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2014analogue correspondence • Balint Tarkany-Kovacs • Bucovina • Carpathians • computational aesthetics • cross-stitch pattern • design and music • design student projectembroidered patternsembroidered textiles • embroidery pattern • folk decoration • handicraft • handmade embroidery • Hungarian folk embroidery • Hungary • Kalotaszeg • laser cut patterns • laser cut textile pieces • listening to imagesMA Textile Design • melodies • Moholy-Nagy Muveszeti Egyetem • music boxmusic player • musical box • musical scoreprogrammable device • punch card comb • punch cardspunched-card systemsequencer • Soundweaving project • traditional crafts • traditional handicrafts • Transylvania • Transylvanian Bukovina • Ukrainevisual pattern • weaving pattern • Zsanett Szirmay

CONTRIBUTOR

Simon Perkins
28 NOVEMBER 2014

Videographer uses drone to capture footage of Pripyat, Chernobyl

"Some tragedies never end. Ask people to name a nuclear disaster and most will probably point to Fukushima in Japan three years ago. The nuclear meltdown at Chernobyl in Ukraine was 30 years ago, but the crisis is still with us today. That's because radiation virtually never dies. After the explosion in 1986, the Soviets built a primitive sarcophagus, a tomb to cover the stricken reactor. But it wasn't meant to last very long and it hasn't. Engineers say there is still enough radioactive material in there to cause widespread contamination. For the last five years a massive project has been underway to seal the reactor permanently. But the undertaking is three quarters of a billion dollars short and the completion date has been delayed repeatedly. Thirty years later, Chernobyl's crippled reactor still has the power to kill."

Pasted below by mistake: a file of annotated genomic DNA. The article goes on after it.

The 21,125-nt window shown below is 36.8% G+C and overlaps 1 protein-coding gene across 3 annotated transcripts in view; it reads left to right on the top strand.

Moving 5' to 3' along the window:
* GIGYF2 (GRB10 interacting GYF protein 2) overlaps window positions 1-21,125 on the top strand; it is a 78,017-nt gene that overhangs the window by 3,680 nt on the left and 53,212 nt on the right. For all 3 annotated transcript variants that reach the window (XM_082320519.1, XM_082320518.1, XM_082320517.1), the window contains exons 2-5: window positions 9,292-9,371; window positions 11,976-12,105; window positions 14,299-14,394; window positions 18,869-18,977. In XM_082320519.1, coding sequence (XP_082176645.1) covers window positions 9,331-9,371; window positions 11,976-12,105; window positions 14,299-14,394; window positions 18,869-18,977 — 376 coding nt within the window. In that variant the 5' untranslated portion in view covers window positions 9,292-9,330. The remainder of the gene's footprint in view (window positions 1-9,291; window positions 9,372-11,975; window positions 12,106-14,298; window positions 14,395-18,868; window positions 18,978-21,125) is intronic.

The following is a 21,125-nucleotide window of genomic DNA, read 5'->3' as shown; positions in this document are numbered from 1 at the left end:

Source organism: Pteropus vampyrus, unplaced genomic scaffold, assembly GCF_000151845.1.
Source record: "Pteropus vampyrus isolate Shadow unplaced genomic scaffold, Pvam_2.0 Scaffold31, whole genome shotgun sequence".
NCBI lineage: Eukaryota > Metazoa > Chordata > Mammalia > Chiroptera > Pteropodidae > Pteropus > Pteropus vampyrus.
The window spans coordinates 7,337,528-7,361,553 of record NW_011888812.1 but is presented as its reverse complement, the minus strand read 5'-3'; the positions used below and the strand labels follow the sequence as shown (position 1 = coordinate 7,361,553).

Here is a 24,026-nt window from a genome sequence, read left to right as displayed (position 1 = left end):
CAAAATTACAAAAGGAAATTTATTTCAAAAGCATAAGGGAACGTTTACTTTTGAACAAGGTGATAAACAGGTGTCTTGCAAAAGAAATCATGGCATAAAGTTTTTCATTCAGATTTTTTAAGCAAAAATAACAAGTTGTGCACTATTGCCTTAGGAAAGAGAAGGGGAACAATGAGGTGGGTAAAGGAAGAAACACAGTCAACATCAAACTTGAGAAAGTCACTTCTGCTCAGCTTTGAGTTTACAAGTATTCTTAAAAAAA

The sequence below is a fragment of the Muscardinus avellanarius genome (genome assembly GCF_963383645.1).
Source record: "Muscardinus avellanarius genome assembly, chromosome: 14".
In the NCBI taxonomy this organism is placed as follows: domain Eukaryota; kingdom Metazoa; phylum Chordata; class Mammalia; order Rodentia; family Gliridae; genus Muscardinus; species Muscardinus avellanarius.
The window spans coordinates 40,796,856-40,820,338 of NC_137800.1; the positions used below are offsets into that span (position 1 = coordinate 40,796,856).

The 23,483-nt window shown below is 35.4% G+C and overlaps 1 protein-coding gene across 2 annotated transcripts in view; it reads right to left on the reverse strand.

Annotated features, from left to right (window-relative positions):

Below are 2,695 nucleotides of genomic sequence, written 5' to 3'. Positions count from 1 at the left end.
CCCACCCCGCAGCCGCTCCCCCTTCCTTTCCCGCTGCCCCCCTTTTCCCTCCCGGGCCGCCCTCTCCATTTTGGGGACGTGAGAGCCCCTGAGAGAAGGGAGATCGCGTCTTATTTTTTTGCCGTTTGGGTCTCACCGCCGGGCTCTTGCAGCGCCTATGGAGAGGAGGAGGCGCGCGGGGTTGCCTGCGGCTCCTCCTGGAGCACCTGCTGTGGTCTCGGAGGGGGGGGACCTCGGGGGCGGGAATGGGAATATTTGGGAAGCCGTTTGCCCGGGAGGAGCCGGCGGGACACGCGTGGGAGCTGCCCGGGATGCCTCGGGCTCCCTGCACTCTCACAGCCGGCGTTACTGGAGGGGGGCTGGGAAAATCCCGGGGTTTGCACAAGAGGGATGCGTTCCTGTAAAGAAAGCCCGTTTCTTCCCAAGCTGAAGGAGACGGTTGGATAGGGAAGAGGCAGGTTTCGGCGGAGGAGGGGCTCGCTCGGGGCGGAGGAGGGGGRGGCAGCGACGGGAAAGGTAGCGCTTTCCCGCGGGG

(Bob Simon, 23 November 2014, CBS News)

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19862014 • 60 Minutes • abandoned places in Eastern Europebarren land • Bob Simon • building and ruinsCanon 7DCBS NewsChernobylcontaminationdangerous placesDanny Cookedeserted places • desolate • desolate space • devastated place • devastation • DJI Phantom 2 • droneFukushima • ghost town • GoPro • Hannah Miller • liminal space • neglected land • no mans landnon-placenuclear disaster • nuclear meltdown • nuclear reactor • overgrown • physical destructionplaceless placeplacelessnesspreservationPripyatquadcopterradiation • radioactive material • ruin • ruinssarcophagustime capsuletombUkraine • urban desert • videographer • wasteland

CONTRIBUTOR

Simon Perkins
01 SEPTEMBER 2014

Bulgarians repeatedly vandalise Soviet monuments in protest

"The Russian Embassy in Bulgaria has issued a note demanding that its former Soviet–era ally clean up the monument in Sofia's Lozenets district, identify and punish those responsible, and take 'exhaustive measures' to prevent similar attacks in the future, the news agency reported Monday.

The monument was spray–painted on the eve of the Bulgarian Socialist Party's celebration of its 123rd anniversary, the Sofia–based Novinite news agency reported.

The vandalism was the latest in a series of similar recent incidents in Bulgaria – each drawing angry criticism from Moscow.

Early this year, unknown artists painted another monument to Soviet troops in Sofia in the colors of the Ukrainian flag.

In August last year, a Soviet army monument in Sofia was painted pink in an 'artistic apology' for Bulgaria's support of Soviet troops who suppressed Czechoslovakia's Prague Spring revolt against Moscow–based communist rulers."

(Anna Dolgov, 19 August 2014, The Moscow Times)

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2013anniversaryappropriationBulgaria • Bulgarian Socialist Party • critical commentarycriticismcritiquecultural critiquecultural insensitivityculture jammingCzechoslovakiadisrespectgraffiti art • Lozenets • monumentpolitical art • political criticism • political protestPrague Springprotest artprotest worksPussy Riotre-purposeRed Armyreimaginedreinscribe • reinscription • revision • revolt • Robin (Batman) • Ronald McDonald • Russian embassy • Santa Claus • Sofia (Bulgaria) • Soviet armySoviet eraSoviet monuments • Soviet troops • Soviet Unionspray paintingstreet artsupermanUkraine • Ukrainian flag • unknown artist • vandalism

CONTRIBUTOR

Simon Perkins